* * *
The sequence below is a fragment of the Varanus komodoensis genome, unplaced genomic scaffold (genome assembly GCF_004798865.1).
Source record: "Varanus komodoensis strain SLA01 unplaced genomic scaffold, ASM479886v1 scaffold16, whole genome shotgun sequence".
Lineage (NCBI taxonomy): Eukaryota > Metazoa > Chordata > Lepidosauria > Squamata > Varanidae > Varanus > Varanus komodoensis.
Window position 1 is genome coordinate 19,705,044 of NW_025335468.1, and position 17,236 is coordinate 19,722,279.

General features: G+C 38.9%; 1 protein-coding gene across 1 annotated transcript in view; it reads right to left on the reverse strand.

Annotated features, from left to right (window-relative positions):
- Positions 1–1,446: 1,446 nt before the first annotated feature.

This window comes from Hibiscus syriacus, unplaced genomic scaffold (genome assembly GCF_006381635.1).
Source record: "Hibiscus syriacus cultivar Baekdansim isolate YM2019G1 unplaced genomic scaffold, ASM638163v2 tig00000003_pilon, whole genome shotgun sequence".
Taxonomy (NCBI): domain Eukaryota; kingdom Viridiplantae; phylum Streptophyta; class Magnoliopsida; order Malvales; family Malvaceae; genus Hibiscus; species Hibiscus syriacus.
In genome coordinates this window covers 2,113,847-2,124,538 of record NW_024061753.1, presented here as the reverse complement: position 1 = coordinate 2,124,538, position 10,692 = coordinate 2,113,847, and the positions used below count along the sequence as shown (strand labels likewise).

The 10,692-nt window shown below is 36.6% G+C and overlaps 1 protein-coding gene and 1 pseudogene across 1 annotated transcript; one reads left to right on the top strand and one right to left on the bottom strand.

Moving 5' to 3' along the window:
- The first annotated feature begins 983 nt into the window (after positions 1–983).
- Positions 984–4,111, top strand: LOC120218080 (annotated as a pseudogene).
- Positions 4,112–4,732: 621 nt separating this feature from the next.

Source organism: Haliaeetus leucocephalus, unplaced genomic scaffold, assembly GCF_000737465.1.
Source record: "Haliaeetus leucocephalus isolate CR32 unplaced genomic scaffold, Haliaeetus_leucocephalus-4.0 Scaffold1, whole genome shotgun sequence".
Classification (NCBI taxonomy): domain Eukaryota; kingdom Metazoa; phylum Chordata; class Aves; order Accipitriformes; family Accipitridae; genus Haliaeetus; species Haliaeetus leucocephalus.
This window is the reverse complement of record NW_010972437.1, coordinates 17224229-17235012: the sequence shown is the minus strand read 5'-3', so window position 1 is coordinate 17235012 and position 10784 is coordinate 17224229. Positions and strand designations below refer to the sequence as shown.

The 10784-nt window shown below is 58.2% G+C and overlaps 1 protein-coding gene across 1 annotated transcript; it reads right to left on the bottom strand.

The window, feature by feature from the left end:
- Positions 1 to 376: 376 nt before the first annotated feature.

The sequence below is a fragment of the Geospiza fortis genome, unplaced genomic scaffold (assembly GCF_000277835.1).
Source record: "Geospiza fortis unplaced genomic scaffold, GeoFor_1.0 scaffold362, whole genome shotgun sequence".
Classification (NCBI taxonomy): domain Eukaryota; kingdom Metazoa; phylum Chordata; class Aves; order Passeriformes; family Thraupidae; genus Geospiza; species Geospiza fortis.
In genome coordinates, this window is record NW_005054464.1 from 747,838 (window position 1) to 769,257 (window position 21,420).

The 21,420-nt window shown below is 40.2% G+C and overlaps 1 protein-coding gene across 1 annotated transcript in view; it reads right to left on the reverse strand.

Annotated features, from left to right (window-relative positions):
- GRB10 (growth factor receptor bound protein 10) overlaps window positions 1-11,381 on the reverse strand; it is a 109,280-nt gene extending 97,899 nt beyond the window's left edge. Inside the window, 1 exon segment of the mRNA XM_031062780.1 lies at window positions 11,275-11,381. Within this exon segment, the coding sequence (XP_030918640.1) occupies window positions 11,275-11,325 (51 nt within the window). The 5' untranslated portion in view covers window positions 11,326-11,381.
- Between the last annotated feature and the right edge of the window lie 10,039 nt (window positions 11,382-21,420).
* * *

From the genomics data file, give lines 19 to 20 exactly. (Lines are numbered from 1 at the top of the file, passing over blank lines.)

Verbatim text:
Classification (NCBI taxonomy): domain Eukaryota; kingdom Metazoa; phylum Chordata; class Aves; order Accipitriformes; family Accipitridae; genus Haliaeetus; species Haliaeetus leucocephalus.
This window is the reverse complement of record NW_010972437.1, coordinates 17224229-17235012: the sequence shown is the minus strand read 5'-3', so window position 1 is coordinate 17235012 and position 10784 is coordinate 17224229. Positions and strand designations below refer to the sequence as shown.